How to Get It Right: Monitoring Your Teens Online Behavior
June 14, 2016

Understanding Teens Online Behavior

Teens have access to an unlimited and usually unrestricted amount of technology and information. Children are getting forms of technology at younger ages every year. With the creation of search engines and the internet, we can understand any topic we desire. Some parents choose to monitor their teens online behavior through restrictive internet or computer settings. But is restricting teens online behavior actually benefitting them? The New York Times discusses the positive and negative effects of monitoring teens online behavior.

The Expert Opinion

Experts in technology and adolescent behavior believe that when it comes to monitoring teens online behavior, the best method is communication rather than using restrictive tools. Having conversations about texting, social media use, search history, or online profiles matters more than monitoring software. Investing time in being active in children’s online lives educates them on what’s appropriate to post and share. Children develop self-control and the ability to make good decisions when experiencing online activity early on.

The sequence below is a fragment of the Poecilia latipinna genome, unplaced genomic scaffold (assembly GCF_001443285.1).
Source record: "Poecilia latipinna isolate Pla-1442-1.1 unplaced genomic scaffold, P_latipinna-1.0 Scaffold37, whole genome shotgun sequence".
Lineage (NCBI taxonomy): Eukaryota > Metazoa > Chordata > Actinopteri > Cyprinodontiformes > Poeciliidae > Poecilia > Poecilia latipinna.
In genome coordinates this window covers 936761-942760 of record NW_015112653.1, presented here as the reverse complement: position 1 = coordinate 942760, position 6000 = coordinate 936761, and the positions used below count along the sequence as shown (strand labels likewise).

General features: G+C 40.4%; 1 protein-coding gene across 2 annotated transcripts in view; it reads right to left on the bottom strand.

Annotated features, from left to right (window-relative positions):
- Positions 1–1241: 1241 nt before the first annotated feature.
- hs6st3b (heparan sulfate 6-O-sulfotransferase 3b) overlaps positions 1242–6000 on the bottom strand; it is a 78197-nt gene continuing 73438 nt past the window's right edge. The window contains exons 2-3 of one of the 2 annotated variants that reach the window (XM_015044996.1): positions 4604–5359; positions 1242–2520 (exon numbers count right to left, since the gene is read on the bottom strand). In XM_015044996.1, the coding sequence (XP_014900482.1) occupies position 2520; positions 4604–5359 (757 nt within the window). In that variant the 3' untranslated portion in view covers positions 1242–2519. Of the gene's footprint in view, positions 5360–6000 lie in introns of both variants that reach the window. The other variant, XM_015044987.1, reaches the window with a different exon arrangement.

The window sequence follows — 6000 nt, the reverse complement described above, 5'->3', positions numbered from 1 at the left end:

Children should be monitored, but openly at a young age. Children who felt like their parents were monitoring their activity online were noticeable less distressed by online conflict. Allowing children to develop online lives helps them to develop positive online behavior as a teen.

The Statistics

39 percent of parents’ report using monitoring software to control blocking or filtering of their teenager’s online activities. Only 16 percent of parents us parental controls on their teens cellphones. Relatively few parents rely on technology to monitor their teens online behavior. 90 percent of parents say they have talked to their teens about what is appropriate online behavior and use. No matter how effective the tools for monitoring teens online behavior, communication is always the more powerful tool. Many of the programs available for monitoring are too limiting. They either block too much or too little, and many teens can configure around the controls disabling their restrictive qualities. For parents, it’s not about control children from the time they spend or actions they make online, it’s about raising adults who can have self-control and make positive decisions for themselves.

Learning more about teens online behavior can be helpful for you and your whole family. Check out ViewPoint Center to help your teen.

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